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Sunday, January 14, 2001 - Page updated at 12:00 AM

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Sonics

Buying the dream: Today's team owners young and impatient

Seattle Times staff reporter

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It began with a belt buckle. A magic belt buckle, in the mind of young Daniel Snyder, and he wore it diligently on the football Sundays of his childhood, always believing the brass insignia of the Washington Redskins that held up his pants would bring luck to his favorite football team.

The boy grew up to run a business, and the business grew to be worth a billion dollars. Suddenly, he didn't need a magic belt buckle to make Washington win. He could buy the team and make it happen himself. A few investors and $800 million later, he owned the whole franchise - players, coaches, stadium and even the rights to a new generation of lucky dime-store belt buckles.

This is the new face of professional-sports ownership: young, eager and impatient. As athletes become icons, and player salaries soar, so also have the men who buy into the game changed. The days of the family-owned franchise - such as the Maras' New York Giants, who play today for a berth in the Super Bowl - are on the wane, heading the way of the O'Malleys, who owned the Dodgers for a half-century and moved baseball to the West Coast before selling three years ago to Rupert Murdoch's media empire.

Today's owner is a superfan in his 30s or 40s, dripping with the new wealth and hungry for a piece of the show.

'Close to being God'

Many are like Snyder - fans since childhood. Others, like the new Sonic owner, Starbucks Chairman Howard Schultz, are longtime season-ticket holders who could afford to own a bit more prestige than just a courtside seat.

"It's about as close to being God as you are going to get," says Art Taylor, director of urban youth-sports programs at Northeastern University's Center for Study of Sport in Society.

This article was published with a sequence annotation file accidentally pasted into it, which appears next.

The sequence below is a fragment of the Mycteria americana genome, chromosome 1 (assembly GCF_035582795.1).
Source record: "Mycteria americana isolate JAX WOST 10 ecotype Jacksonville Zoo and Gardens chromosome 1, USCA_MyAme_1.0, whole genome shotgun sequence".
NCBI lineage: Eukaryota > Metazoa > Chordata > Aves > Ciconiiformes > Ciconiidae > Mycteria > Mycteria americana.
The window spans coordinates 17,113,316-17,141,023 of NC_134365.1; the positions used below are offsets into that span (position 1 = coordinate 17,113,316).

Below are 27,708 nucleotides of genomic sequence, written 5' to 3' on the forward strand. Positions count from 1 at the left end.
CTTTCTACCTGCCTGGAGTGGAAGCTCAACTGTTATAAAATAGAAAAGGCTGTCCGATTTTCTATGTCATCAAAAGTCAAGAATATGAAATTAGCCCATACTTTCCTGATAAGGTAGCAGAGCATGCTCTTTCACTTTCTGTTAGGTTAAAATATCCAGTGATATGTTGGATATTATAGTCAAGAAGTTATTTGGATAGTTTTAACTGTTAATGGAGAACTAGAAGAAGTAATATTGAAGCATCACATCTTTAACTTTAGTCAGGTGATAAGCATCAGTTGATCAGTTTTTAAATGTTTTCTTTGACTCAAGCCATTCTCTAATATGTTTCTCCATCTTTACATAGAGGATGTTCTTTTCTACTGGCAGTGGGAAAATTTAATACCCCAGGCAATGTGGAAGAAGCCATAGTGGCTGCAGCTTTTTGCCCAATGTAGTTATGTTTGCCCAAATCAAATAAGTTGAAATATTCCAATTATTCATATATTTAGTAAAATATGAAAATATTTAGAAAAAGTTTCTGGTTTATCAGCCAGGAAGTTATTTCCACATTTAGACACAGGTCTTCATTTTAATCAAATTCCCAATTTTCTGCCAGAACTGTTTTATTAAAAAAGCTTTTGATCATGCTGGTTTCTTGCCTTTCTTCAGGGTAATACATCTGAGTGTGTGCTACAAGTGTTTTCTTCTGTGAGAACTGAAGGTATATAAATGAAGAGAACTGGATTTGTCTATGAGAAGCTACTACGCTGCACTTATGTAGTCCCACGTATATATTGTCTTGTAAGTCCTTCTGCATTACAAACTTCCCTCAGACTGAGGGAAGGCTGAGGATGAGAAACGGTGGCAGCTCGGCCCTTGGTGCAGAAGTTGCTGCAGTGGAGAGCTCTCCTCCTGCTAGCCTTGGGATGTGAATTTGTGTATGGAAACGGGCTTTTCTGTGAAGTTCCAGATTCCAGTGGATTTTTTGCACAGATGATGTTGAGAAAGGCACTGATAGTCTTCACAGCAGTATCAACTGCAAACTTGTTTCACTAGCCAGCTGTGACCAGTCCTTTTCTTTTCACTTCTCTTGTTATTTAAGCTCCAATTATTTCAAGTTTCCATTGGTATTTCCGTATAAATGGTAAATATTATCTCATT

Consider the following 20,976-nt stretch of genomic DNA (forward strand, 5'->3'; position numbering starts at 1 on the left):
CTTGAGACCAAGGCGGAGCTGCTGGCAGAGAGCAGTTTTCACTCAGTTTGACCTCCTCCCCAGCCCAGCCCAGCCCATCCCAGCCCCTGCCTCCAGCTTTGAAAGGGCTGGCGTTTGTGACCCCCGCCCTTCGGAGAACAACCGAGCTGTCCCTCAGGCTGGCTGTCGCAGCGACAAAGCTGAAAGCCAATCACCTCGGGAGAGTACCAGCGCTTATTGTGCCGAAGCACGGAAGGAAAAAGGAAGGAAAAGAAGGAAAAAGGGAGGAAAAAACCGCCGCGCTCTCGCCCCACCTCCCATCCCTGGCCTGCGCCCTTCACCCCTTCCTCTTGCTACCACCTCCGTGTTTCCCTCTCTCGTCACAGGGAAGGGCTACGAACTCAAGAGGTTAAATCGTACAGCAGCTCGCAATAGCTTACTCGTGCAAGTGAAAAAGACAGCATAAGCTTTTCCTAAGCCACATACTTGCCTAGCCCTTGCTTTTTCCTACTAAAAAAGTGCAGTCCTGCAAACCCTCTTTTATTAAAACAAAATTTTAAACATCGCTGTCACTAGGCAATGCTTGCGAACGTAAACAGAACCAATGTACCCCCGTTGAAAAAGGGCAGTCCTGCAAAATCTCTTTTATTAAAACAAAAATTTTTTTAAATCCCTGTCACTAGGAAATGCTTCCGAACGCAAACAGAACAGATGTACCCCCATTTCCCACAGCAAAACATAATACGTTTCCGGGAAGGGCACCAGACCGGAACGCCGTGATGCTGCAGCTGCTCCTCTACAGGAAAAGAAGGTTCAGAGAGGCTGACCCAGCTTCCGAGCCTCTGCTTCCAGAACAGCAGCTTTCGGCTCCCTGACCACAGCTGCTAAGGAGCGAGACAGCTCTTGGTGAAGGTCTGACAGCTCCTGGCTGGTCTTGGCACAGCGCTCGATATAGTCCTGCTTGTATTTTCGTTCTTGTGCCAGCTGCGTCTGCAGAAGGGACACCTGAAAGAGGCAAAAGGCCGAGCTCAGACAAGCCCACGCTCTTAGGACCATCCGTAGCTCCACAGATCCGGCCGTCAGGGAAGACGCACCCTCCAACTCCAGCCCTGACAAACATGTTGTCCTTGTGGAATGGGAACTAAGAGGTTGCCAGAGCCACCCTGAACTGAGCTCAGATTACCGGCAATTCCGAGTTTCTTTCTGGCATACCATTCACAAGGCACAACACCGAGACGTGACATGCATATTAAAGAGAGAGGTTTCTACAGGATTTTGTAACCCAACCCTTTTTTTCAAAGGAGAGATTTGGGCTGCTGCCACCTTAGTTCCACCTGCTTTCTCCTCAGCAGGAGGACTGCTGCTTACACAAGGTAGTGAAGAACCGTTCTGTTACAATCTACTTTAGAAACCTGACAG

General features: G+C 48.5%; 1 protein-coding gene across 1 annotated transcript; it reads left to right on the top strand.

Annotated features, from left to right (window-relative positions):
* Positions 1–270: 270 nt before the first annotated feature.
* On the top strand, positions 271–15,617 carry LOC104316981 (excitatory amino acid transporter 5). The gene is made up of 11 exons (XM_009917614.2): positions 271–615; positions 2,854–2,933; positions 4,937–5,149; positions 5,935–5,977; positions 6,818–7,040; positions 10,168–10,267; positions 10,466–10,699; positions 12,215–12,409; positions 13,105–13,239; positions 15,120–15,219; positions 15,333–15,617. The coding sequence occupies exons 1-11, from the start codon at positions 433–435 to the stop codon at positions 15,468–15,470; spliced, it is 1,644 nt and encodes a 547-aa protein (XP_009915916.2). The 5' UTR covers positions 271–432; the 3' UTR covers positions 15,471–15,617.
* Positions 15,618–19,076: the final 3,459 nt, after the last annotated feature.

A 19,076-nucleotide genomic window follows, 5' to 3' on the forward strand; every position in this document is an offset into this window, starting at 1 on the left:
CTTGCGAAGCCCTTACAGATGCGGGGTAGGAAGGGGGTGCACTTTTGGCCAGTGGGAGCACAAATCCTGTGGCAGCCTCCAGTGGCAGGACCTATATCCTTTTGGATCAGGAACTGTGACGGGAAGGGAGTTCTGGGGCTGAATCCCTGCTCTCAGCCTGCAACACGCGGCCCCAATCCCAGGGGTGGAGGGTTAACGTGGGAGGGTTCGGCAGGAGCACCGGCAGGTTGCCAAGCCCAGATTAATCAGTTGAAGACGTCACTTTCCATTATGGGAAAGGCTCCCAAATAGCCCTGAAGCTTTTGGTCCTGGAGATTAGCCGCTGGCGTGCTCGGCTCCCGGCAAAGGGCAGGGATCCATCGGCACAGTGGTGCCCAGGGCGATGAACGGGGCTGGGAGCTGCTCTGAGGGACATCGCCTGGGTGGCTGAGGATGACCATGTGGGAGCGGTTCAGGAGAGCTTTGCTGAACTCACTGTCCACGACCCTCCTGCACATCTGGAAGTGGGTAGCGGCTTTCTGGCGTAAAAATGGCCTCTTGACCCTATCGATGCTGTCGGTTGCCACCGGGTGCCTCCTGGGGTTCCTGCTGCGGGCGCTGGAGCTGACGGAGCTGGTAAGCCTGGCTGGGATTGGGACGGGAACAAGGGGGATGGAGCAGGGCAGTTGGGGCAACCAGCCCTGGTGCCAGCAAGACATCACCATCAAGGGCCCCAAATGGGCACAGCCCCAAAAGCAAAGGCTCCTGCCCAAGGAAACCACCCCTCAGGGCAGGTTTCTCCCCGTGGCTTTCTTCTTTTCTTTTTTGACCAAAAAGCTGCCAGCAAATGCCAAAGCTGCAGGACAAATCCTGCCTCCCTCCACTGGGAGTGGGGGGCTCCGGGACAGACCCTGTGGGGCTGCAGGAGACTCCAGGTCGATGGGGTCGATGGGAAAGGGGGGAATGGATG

"All these years as a fan, you've been complaining about the moves the team made," he says. "And now you can do something about it. It gives you power."

It's the ultimate transfer of adolescent dreams, Taylor says, a way for a multimillionaire to have a piece of the big leagues 20 years after the lights went out on his last high-school game.

For Schultz, once a high-school football star in Brooklyn, the dream was forged in the old blue seats of New York's Madison Square Garden, where he used to watch basketball games, and in the grandstands of Yankee Stadium, where he attended both Mickey Mantle tribute days.

For others, like dot-com tycoon Mark Cuban, who owns the Dallas Mavericks, and Microsoft co-founder Paul Allen, who owns the Seahawks and Portland Trail Blazers, the bonds were formed in the arenas in the cities where they made their fortunes.

Their involvement can be all-consuming. Snyder sold his marketing business soon after buying the Redskins. He moved into an office at the team's practice facility, built a landing site for his helicopter and began firing everybody he believed had kept the franchise from the Super Bowl the past several seasons.

And one steamy Washington day last summer, as the scorn of the Maras and the traditional football establishment rained down around him, Snyder threw up his hands and asked with a pained expression: "What's wrong with a fan who's passionate wanting to buy a team? I guess you're supposed to be some person who bought it for an investment."

'A new toy'

Need seems to drive them here. A need to be a part of the decision-making process in sports. A need to be in the spotlight. A need to find something to do with all that money piling up in the bank.

"It's them saying 'I have loads of money' in the way that Oprah flies to Paris to get her hair done when you or I go around the corner," says Allen Sanderson, an economist at the University of Chicago. "When you have that much money, it takes a lot of the day to spend it."